Even though this is yet another fish out of water story, it is very funny in the hands of this brilliant cast. The kids really take it on the chin…literally…in school, just for being American. But the two are not mobster’s children for nothing, and soon are giving as good as they are receiving. John D’Leo as the 14-year-old is absolutely brilliant as the youngest wise-guy ever. It’s almost like we’re at the birth of a young Robert De Niro. Dianna Agron is exceptionally good at showing toughness and real vulnerability, especially when it comes to the scenes with her high-school teacher crush and in discussing that crush with her mother. Michelle Pfeiffer is extraordinary as the mobster mom. Watching her try to blend in is hysterical…she tries for about 30 seconds and then all bets are off. Pfeiffer is so good she almost steals the whole movie. And boy, does she look amazing. Most of Tommy Lee Jones’ scenes are with De Niro and he really excels without saying very much. This brings us to De Niro. His character decides that his new profession will be that of writer.  Although he tells others he is writing a story about WWII, in reality Giovanni is writing his autobiography. This gives him an opportunity to wax rhapsodic about his mobster career and it’s almost like a retrospective of De Niro’s work.  His scenes with each character are fantastic, even those with Malavita, the dog. And speaking of the dog…where do they get these animals? This dog’s face is so expressive and his scenes with De Niro are fabulous. There should be a new category for best animal in a movie at the Academy Awards. But I digress.

The film begins to turn dark when an innocent slip by Warren puts his family in danger. When Giovanni is asked to lecture about the movie, “Some Came Running,” for the local film club, Stansfield thinks this is a bad idea and will bring unwanted attention to Giovanni and his family, but Giovanni insists and Stansfield unhappily escorts him to the event. However, a last-minute switch of movies really puts Stansfield on edge as Giovanni begins to put too much of his own firsthand knowledge into his review of the switched film.  It’s at this moment that “The Family” goes off the rails and never really recovers. I’m not sure how I wanted the film to end, but I found the conclusion unsettling and very unsatisfying.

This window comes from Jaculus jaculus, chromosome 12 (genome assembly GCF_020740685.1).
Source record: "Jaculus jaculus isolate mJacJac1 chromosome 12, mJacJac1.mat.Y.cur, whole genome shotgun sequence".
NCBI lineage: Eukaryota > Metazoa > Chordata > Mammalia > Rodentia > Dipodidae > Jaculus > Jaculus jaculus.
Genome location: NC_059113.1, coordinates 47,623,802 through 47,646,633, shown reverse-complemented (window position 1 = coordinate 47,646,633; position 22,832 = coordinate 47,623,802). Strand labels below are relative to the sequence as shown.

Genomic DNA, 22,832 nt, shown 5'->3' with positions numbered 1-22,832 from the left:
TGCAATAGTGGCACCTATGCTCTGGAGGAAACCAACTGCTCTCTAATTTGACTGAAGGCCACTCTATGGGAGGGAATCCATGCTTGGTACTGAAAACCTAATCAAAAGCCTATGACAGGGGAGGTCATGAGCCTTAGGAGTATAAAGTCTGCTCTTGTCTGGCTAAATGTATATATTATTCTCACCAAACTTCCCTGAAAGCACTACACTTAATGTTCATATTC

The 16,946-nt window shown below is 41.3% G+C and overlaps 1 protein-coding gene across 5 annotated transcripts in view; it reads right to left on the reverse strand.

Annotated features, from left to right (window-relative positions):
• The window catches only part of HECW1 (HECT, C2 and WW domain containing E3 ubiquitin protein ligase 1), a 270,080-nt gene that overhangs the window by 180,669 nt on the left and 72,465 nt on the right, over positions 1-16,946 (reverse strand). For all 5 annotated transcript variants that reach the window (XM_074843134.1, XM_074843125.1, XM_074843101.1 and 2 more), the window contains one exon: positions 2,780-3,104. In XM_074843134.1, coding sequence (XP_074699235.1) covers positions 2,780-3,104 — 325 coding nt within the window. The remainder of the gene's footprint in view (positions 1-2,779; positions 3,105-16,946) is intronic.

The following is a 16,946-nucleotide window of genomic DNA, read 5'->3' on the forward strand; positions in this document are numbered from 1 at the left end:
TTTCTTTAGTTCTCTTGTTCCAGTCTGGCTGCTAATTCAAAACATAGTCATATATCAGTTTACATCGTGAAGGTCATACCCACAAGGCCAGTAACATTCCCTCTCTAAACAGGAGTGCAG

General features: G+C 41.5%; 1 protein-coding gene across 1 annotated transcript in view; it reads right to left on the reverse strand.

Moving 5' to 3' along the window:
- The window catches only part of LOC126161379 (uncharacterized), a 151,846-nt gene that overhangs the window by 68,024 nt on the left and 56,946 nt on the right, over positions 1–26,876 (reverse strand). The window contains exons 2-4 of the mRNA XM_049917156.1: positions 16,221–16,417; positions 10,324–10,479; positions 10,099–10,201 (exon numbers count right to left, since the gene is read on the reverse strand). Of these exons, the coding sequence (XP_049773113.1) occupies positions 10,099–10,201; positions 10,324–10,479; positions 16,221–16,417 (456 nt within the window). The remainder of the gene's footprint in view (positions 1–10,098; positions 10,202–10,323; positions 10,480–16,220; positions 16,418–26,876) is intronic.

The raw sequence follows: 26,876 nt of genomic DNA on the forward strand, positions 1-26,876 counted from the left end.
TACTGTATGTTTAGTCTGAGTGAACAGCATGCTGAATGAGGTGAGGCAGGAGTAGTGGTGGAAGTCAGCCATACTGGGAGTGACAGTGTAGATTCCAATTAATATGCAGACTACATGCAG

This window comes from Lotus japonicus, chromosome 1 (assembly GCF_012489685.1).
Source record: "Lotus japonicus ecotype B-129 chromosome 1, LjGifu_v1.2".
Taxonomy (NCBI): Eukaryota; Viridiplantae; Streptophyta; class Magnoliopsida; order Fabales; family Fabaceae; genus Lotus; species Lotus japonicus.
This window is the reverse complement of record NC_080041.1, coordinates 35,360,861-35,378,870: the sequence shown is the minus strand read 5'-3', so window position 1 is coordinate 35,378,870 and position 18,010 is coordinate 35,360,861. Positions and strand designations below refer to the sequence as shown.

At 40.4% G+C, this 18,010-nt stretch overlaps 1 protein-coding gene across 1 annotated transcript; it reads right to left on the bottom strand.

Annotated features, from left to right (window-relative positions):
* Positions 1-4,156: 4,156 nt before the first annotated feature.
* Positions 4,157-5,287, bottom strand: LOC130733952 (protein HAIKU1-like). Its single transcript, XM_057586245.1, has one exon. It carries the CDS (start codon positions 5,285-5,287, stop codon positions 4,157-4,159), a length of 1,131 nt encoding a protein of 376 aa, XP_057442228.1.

With this terrifically talented cast, “The Family” had the opportunity to be something special. Unfortunately that opportunity is disappointingly squandered.

2 ½ nuggets out of 4


The Velocity of Autumn: Terrific in Any Season—Theatre

September 12, 2013

“You know you’re getting old when you start making sound effects for your body.”

Chris (Stephen Spinella)

Accepting the fact that you are getting older and dealing with that fact is the theme for the amazing dark comedy, “The Velocity of Autumn.” Written by Eric Coble and directed by Molly Smith, “The Velocity of Autumn” is Arena Stage’s new play and it is a winner.IMG00256-20130912-2024

The play stars Estelle Parsons and Stephen Spinella as mother and son, Alexandra and Chris. When the curtain opens, we find Alexandra barricaded in her Brooklyn apartment.  She’s threatening to blow up her Park Slope home, and, in truth, her home is an explosion waiting to happen. She knows her other son and daughter (only referred to but never seen) want her to move into some kind of elder care facility, fearing she’s too old to care for herself…and as she later confesses, she has experienced periods of confusion. Making an unexpected, hilarious entrance into her apartment is Chris. He’s come at the behest of his siblings to talk their mother safely out of her apartment.

And what a talk it is. Chris left Brooklyn 20 years ago, never to return. As he tells Alexandra, he didn’t feel free in New York. The more the two talk, the more Chris…and the audience…realize that son and mother have so much in common. Chris is an artist like his mom and has her sensibilities. Like her, he is afraid of growing old.